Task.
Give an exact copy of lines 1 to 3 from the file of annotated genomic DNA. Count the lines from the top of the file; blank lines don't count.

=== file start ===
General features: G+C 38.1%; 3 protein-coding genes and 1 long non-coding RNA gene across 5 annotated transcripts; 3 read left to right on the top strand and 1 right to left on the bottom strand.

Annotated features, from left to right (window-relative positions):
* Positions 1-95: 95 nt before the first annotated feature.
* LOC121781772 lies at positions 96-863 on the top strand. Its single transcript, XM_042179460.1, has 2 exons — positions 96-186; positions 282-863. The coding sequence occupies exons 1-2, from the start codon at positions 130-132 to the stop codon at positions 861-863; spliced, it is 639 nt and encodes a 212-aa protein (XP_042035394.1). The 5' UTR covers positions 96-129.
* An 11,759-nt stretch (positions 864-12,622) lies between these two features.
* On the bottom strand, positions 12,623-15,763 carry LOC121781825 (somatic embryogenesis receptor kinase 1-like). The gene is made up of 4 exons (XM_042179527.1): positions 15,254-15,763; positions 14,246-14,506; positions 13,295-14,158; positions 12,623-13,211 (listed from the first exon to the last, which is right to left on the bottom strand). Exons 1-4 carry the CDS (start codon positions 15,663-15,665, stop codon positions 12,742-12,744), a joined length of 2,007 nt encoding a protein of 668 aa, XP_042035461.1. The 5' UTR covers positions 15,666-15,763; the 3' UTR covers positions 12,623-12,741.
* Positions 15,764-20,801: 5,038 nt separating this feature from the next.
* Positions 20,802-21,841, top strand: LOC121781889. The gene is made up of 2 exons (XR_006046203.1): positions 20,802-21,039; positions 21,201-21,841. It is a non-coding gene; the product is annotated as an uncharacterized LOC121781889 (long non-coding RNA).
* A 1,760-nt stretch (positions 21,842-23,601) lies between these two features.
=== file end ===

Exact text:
General features: G+C 38.1%; 3 protein-coding genes and 1 long non-coding RNA gene across 5 annotated transcripts; 3 read left to right on the top strand and 1 right to left on the bottom strand.

Annotated features, from left to right (window-relative positions):
* Positions 1-95: 95 nt before the first annotated feature.